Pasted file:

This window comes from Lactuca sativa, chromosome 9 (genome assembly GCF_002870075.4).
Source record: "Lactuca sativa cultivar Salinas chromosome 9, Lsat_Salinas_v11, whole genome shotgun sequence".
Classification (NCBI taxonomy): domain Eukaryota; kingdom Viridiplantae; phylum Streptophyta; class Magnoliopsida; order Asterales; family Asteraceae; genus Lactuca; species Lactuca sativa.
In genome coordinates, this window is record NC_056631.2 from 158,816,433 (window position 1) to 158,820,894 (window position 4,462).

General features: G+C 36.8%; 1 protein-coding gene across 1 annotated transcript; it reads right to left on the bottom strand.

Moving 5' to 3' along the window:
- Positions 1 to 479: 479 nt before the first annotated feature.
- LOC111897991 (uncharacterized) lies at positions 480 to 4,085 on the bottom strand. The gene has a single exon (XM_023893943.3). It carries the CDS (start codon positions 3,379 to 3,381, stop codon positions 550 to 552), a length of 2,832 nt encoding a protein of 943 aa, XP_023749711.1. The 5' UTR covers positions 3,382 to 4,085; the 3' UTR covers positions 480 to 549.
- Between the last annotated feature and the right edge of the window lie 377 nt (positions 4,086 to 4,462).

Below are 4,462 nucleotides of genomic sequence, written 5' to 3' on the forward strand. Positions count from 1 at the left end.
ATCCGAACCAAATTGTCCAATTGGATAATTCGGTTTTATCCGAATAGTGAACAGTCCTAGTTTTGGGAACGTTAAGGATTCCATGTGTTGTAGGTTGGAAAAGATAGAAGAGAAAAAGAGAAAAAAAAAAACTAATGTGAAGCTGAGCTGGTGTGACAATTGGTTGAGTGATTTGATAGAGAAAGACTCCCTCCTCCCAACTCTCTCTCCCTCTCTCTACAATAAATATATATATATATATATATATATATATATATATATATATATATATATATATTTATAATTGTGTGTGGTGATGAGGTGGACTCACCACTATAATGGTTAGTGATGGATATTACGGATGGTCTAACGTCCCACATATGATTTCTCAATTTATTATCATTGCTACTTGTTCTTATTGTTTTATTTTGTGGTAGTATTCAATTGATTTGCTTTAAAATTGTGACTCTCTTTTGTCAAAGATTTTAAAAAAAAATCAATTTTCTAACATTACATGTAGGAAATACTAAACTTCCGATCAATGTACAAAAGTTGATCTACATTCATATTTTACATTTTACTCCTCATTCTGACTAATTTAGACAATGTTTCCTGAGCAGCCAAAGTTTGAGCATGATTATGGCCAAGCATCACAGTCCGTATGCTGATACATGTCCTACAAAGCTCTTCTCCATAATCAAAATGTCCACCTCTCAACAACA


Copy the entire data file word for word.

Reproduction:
This window comes from Lactuca sativa, chromosome 9 (genome assembly GCF_002870075.4).
Source record: "Lactuca sativa cultivar Salinas chromosome 9, Lsat_Salinas_v11, whole genome shotgun sequence".
Classification (NCBI taxonomy): domain Eukaryota; kingdom Viridiplantae; phylum Streptophyta; class Magnoliopsida; order Asterales; family Asteraceae; genus Lactuca; species Lactuca sativa.
In genome coordinates, this window is record NC_056631.2 from 158,816,433 (window position 1) to 158,820,894 (window position 4,462).

General features: G+C 36.8%; 1 protein-coding gene across 1 annotated transcript; it reads right to left on the bottom strand.

Moving 5' to 3' along the window:
- Positions 1 to 479: 479 nt before the first annotated feature.
- LOC111897991 (uncharacterized) lies at positions 480 to 4,085 on the bottom strand. The gene has a single exon (XM_023893943.3). It carries the CDS (start codon positions 3,379 to 3,381, stop codon positions 550 to 552), a length of 2,832 nt encoding a protein of 943 aa, XP_023749711.1. The 5' UTR covers positions 3,382 to 4,085; the 3' UTR covers positions 480 to 549.
- Between the last annotated feature and the right edge of the window lie 377 nt (positions 4,086 to 4,462).

Below are 4,462 nucleotides of genomic sequence, written 5' to 3' on the forward strand. Positions count from 1 at the left end.
ATCCGAACCAAATTGTCCAATTGGATAATTCGGTTTTATCCGAATAGTGAACAGTCCTAGTTTTGGGAACGTTAAGGATTCCATGTGTTGTAGGTTGGAAAAGATAGAAGAGAAAAAGAGAAAAAAAAAAACTAATGTGAAGCTGAGCTGGTGTGACAATTGGTTGAGTGATTTGATAGAGAAAGACTCCCTCCTCCCAACTCTCTCTCCCTCTCTCTACAATAAATATATATATATATATATATATATATATATATATATATATATATATATATATTTATAATTGTGTGTGGTGATGAGGTGGACTCACCACTATAATGGTTAGTGATGGATATTACGGATGGTCTAACGTCCCACATATGATTTCTCAATTTATTATCATTGCTACTTGTTCTTATTGTTTTATTTTGTGGTAGTATTCAATTGATTTGCTTTAAAATTGTGACTCTCTTTTGTCAAAGATTTTAAAAAAAAATCAATTTTCTAACATTACATGTAGGAAATACTAAACTTCCGATCAATGTACAAAAGTTGATCTACATTCATATTTTACATTTTACTCCTCATTCTGACTAATTTAGACAATGTTTCCTGAGCAGCCAAAGTTTGAGCATGATTATGGCCAAGCATCACAGTCCGTATGCTGATACATGTCCTACAAAGCTCTTCTCCATAATCAAAATGTCCACCTCTCAACAACA